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Diseases of the Eyelids

lids, inflammation, lid, crusts, matter and eyes

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Skin Affections of the Eyelids.—Like the rest of the covering of the body the eyelids are liable to various skin affections. These are sufficiently discussed in Section XXI. One only need be mentioned here. It consists of an eruption of blebs, filled with clear fluid at first, but later with yellow matter. They spread from the inner part of the eyebrow over the forehead and up among the hair, and also downwards over the eyelids and the side of the nose. They are accompanied by severe pain and swelling and inflammation of the eye. The lids are so swollen that the eye is closed. This is an eruption quite similar to shingles, and properly called by the same name—herpes. It is treated iu a similar manner (p. 424).

Inflammation round the Eyelashes (Ble pharitis).—This is really an inflammation of the hair-sac from which an eyelash springs. It begins in little swellings on the edge of the lid round a hair, and rapidly spreads along the edge. Crusts form which stick to the lid, mat the hairs together, and produce a very unsightly appearance. The lids become thickened and red. Little points of matter often form. If the disease lasts long, the lashes fall out, so that the lids may be entirely deprived of lashes. Owing to the thickening the lids are turned outwards; the tears no longer readily escape into the opening of the tear passage, and the eyes are constantly overflowing. The inflammation may spread over the inner surface of the lids and reach the eyeball ; and the con stant irritation of the tears, discharge, &c., may also produce ulcers on the front of the ball.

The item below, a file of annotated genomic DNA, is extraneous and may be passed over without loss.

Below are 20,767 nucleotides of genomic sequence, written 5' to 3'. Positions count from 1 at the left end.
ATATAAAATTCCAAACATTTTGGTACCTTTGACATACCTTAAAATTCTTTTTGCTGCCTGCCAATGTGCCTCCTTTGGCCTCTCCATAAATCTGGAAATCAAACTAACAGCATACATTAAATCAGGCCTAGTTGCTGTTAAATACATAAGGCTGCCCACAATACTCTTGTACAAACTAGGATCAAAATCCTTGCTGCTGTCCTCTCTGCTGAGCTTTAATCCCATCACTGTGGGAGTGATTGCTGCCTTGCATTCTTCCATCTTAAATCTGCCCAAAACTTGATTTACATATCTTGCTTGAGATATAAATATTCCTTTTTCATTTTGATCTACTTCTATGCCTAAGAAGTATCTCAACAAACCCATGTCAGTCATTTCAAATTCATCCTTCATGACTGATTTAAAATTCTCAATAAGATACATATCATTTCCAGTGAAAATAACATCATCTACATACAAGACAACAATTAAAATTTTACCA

Treatment, if early adopted and persevered in, will readily cure the affection in its first stages. The crusts must be thoroughly removed and the lids cleansed. This should be done by means of warm water. To the water bicar bonate of soda (baking soda) may be added, as much as can be lifted on a sixpence to an ordinary tea-cupful of water. When the lids are perfectly clean they should be smeared with ointment of the yellow precipitate.' This

must be kept up till the lids are quite restored, for the inflammation very readily returns. If the inflammation is very far advanced, the lids thickened and raw looking, &c., after crusts have been thoroughly removed the edges of the lids may be lightly touched all along by a stick of nitrate of silver. In such cases it is also necessary to pull out the hairs seriously affected. As this affection is apt to spread among badly-nourished children, and children not in vigorous health, good diet should be given, and exercise in the fresh air attended to. Cod-liver oil is of great benefit also.

The inflammation can apparently be con veyed to sound eyes by particles of the crusts or matter. Care must therefore be taken that towels, &c., used by the sufferer are not used by others, and that hands are well washed after bathing the eyes, &c.

Turning outwards or inwards of the eyelid is frequently a result of the above inflammation. The former is properly called ectropion, the latter entropion. Injuries, burns, &c., are causes, and the inward turning is frequent as a result of the general laxness of the lid in aged people. The inturned lid grievously irritates the eyeball, against which the lashes rub, and leads to serious inflam mation. In the case of the out-turned lid, the inner surface looks red and fleshy from the constant irritation of the air, dust, &c.; and the eyeball, being deprived of the protective covering of the lid, is also open to irritation by foreign particles, &c. Both conditions can be properly remedied only by surgical operation. The operation is not at all serious or dangerous.

Stye (Hordeolum) is a small boil formed on the edge of the eyelid, occupying the sac of an eyelash. Several are at to occur one after the other, probably because a bad state of health determines them. They form little red swell ings, accompanied by considerable heat and pain. When matter has formed, the pain usually ceases. The stye begins usually with an itchi ness, producing a tendency to rub the part.

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